The evidence has to be taken directly from the text. It is not enough just to make a point, you have to prove it! For literature you would just take the words (either dialogue or discription) and put them inside quotation marks, like this: ‘I am. And you?’. You can also do this in film, however, it is not enough! For film you have to use film language (cinematography, mise-en-scene, sound, dialogue and symbolism). The examples I have given will show you how to do this.
You have to take that evidence one step further! You have to explain exactly what effect it is having.
What the connotations are (this is a fancy word that means the emotional attachment of the word to you. For example:
Denotation is the definition of a word. For example, a cat is a furry animal with four legs and a tail.
The connotation is what you think of when you hear that word. For example, some people think of how cute cats are and their first cats, etc…some people hate cats, and that’s what they think of when they hear the word. Here’s another example: thin and scrawny. Which one has the more positive connotation? Thin. Scrawny sounds like a malnourished and ugly thing to be, but thin sounds attractive and positive.
Look at my analysis of ‘Happy Hunger Games’ (that Effie and President Snow use in the film – and Katniss and Gale make fun of)
‘Welcome, welcome, welcome…Happy Hunger Games!’ This echoes the saying ‘Happy Holidays’ (that Americans say a lot!). It is a complete clash of words (or oxymoron, if you want the correct term) as Happy mean to be joyful whilst the and the Hunger Games mean pain, death and suffering.
An oxymoron is when two words, that clash or contrast in meaning, are next to each other like black ice, red snow or cruel kindness.
Once you have made your POINT , given EVIDENCE and shown what that means through your ANALYSIS of that evidence, you must REFER BACK to the question. How else is the marker to know that you are answering the question and not just showing your knowledge of the text?
Example: This treatment of the children of District 12, where they are forced to attend The Reaping so that two can be chosen for The Hunger Games, reinforces the theme of oppression as it highlights their inhumane treatment by the Capitol.
This is a word doc that gives further examples of topic sentences and different verbs that can be used. verb-for-topic-sentences
An example of the PEAR structure used to analyse ‘Nineteen Eighty Four’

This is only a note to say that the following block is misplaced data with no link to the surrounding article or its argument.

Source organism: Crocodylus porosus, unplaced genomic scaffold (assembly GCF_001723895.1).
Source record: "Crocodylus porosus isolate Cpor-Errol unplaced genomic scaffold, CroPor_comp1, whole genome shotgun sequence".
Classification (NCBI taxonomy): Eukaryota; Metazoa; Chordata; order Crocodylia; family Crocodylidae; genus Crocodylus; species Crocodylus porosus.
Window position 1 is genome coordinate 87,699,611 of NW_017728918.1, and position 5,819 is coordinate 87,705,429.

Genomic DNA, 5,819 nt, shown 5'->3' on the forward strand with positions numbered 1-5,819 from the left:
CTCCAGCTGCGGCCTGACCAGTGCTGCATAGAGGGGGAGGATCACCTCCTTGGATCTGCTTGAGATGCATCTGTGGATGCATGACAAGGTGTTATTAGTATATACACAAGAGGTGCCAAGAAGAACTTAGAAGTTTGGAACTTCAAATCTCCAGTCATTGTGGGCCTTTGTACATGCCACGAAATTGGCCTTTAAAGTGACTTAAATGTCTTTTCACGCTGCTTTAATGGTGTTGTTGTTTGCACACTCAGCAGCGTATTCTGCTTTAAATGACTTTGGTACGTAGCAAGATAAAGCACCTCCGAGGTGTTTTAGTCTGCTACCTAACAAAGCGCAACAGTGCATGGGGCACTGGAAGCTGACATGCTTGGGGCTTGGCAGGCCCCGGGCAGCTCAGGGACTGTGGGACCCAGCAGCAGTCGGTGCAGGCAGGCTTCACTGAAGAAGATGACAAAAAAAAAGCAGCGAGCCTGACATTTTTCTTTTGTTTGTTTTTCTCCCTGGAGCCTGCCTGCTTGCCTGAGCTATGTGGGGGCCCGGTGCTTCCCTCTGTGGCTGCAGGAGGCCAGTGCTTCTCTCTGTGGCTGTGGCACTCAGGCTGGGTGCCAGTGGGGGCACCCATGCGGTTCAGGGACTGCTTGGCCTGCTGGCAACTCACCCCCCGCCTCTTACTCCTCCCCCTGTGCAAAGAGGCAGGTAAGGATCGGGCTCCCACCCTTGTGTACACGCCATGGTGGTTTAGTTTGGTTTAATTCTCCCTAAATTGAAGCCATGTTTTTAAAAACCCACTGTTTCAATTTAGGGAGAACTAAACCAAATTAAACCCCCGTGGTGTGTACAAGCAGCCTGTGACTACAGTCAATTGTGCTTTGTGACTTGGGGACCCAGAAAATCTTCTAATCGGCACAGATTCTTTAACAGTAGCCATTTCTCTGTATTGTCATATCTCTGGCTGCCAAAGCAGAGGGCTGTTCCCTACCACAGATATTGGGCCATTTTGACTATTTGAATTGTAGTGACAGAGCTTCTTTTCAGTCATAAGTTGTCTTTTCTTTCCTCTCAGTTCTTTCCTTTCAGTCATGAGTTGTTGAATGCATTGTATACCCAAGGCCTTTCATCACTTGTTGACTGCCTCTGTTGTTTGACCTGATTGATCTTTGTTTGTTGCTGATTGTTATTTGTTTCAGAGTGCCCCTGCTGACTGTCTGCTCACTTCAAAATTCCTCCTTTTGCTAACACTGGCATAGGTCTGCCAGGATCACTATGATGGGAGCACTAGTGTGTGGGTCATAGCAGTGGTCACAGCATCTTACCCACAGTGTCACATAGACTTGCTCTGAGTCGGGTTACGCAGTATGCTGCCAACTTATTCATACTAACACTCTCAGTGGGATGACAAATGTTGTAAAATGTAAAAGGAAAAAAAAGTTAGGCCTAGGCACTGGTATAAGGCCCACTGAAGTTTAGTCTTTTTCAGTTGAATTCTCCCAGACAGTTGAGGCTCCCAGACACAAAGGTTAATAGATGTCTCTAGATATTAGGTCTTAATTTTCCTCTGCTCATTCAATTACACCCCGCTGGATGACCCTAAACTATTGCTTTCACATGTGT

Example paragraph 1
From this clip of the film
In Nineteen-Eighty-Four, the government, called The Party, uses propaganda to control the people and keep them oppressed. The Party pretends that Oceania is continually fighting a war to keep the people focused on whether they are winning or losing, rather than how terrible their living conditions are. The director highlights the use of propaganda by showing a telescreen broadcast where a close-up shot of a newsreader
(which could be considered an extreme close-up since the top and bottom of his head is cut off) talking about the atrocities of war ‘They have attacked an unarmed village with rocket bombs…and murdered defenseless, innocent…and peaceful citizens of Oceania.This is no longer war. This is cold-blooded murder. Until now, the war has been conducted with honour…and bravery…with the ideals of truth and justice,in the best traditions of mankind…until this moment. Brothers and sisters…’The use of the words ‘innocent’, ‘unarmed’,and ‘defenseless’ all have connotations of the upright, virtuous people who are brutally murdered by a foreign enemy of Oceania. The Party uses this as a method of controlling the society and keeping them oppressed. They have to constantly worry about the external threat from a foreign nation which prevents them from thinking about how they are being treated as a society. It is The Party who are causing the bombings, which occur when the people need reminding that The Party looking after and protect them. Also, the mannerisms of the newsreader appear sinister, he is speaking in an indignant angry tone of voice, but the words ‘ideals of truth and justice’ clash with the way the people in Oceania are treated by The Party. There is no truth or justice in society since the Party decides everything and rewrites history. The newsreaders’ expression becomes even more sinister and angry as towards the end he begins to chant ‘Death! Death!’ which echoes what will happen to all those who disobey the authority of The Party and signifies the ultimate oppression suffered by the people.
Usually, you will have to include more than one piece of evidence that is related to the same point. I have shown here how you can do so.
Once you have completed your introduction and analysis paragraphs, it is important that you write a conclusion to your critical essay.
This is the final paragraph where you discuss how the director, Gary Ross, uses various film techniques to convey the themes in the film ‘The Hunger Games’ (list what techniques you have used in your essay overall. For example: sound, setting, camera angles/shots/movement, editing, colour etc).
The conclusion repeats some of the information from the introduction such as: the key words of the task, the director’s name, the title of the film and then go on to discuss how the film as a whole, conveys the themes you have discussed in your essay. You summarise your main arguments and say how they, as a whole, answer your question.
You can use dialogue from the film as evidence but it is important that you use other techniques as well.
From the opening section of the film:
‘From the treaty of the treason: In penance for their uprising, each district shall offer up a male and female between the ages of 12 and 18 at a public “Reaping.” These Tributes shall be delivered to the custody of the Capitol. And then transferred to a public arena where they will Fight to the Death until a lone victor remains. Henceforth and forevermore this pageant shall be known as The Hunger Games.’ ….